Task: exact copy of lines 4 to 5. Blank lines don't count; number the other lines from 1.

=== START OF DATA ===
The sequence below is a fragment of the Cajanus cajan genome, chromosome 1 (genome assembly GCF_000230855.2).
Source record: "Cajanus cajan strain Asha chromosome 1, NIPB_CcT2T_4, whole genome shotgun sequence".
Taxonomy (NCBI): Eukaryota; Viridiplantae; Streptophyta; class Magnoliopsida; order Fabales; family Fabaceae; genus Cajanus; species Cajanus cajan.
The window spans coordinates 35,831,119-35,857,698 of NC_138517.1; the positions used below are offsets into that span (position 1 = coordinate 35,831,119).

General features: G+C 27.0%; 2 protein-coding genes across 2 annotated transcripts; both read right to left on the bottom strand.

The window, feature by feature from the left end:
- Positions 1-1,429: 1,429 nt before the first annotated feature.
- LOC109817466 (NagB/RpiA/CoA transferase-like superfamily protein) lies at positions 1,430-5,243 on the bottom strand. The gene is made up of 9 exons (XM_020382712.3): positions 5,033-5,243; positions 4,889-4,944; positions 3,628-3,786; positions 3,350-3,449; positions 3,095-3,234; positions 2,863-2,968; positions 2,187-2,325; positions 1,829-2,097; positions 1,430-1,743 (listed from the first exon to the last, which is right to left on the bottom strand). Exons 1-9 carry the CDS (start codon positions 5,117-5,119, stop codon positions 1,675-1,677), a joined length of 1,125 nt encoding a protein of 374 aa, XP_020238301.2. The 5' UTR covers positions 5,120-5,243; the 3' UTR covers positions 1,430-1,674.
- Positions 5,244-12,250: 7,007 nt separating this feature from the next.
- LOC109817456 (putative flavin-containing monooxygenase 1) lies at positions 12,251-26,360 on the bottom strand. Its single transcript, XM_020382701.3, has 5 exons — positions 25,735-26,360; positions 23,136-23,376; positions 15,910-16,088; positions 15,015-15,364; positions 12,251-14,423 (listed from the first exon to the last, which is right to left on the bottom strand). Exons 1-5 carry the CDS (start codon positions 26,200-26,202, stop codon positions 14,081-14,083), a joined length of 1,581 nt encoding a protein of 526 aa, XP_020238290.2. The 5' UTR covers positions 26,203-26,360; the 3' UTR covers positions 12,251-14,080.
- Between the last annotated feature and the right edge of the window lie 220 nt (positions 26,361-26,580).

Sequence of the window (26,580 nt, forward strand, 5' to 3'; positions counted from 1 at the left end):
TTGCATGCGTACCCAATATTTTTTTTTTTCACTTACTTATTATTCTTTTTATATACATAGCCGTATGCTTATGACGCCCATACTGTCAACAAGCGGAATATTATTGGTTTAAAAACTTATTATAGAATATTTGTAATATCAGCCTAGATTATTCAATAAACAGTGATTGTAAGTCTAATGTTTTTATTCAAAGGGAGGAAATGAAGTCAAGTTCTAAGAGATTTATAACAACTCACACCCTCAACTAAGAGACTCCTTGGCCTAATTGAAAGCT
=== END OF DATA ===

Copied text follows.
The window spans coordinates 35,831,119-35,857,698 of NC_138517.1; the positions used below are offsets into that span (position 1 = coordinate 35,831,119).

General features: G+C 27.0%; 2 protein-coding genes across 2 annotated transcripts; both read right to left on the bottom strand.